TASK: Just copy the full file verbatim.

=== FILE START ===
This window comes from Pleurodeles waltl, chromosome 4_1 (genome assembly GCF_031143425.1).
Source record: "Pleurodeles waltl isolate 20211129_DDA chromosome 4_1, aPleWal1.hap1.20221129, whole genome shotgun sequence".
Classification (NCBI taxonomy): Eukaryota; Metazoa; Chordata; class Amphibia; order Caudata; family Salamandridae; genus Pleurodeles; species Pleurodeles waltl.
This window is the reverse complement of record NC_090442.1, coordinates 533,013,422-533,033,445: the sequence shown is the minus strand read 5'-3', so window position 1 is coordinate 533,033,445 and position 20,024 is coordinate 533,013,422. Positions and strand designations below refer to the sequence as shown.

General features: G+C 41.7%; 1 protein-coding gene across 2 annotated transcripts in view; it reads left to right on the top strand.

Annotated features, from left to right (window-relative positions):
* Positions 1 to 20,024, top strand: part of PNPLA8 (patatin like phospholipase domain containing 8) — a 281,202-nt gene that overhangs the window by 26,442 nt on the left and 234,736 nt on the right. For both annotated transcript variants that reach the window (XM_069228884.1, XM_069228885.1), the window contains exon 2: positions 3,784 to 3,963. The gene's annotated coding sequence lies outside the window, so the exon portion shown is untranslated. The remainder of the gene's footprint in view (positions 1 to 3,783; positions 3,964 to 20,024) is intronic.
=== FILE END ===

This window comes from Pleurodeles waltl, chromosome 4_1 (genome assembly GCF_031143425.1).
Source record: "Pleurodeles waltl isolate 20211129_DDA chromosome 4_1, aPleWal1.hap1.20221129, whole genome shotgun sequence".
Classification (NCBI taxonomy): Eukaryota; Metazoa; Chordata; class Amphibia; order Caudata; family Salamandridae; genus Pleurodeles; species Pleurodeles waltl.
This window is the reverse complement of record NC_090442.1, coordinates 533,013,422-533,033,445: the sequence shown is the minus strand read 5'-3', so window position 1 is coordinate 533,033,445 and position 20,024 is coordinate 533,013,422. Positions and strand designations below refer to the sequence as shown.

General features: G+C 41.7%; 1 protein-coding gene across 2 annotated transcripts in view; it reads left to right on the top strand.

Annotated features, from left to right (window-relative positions):
* Positions 1 to 20,024, top strand: part of PNPLA8 (patatin like phospholipase domain containing 8) — a 281,202-nt gene that overhangs the window by 26,442 nt on the left and 234,736 nt on the right. For both annotated transcript variants that reach the window (XM_069228884.1, XM_069228885.1), the window contains exon 2: positions 3,784 to 3,963. The gene's annotated coding sequence lies outside the window, so the exon portion shown is untranslated. The remainder of the gene's footprint in view (positions 1 to 3,783; positions 3,964 to 20,024) is intronic.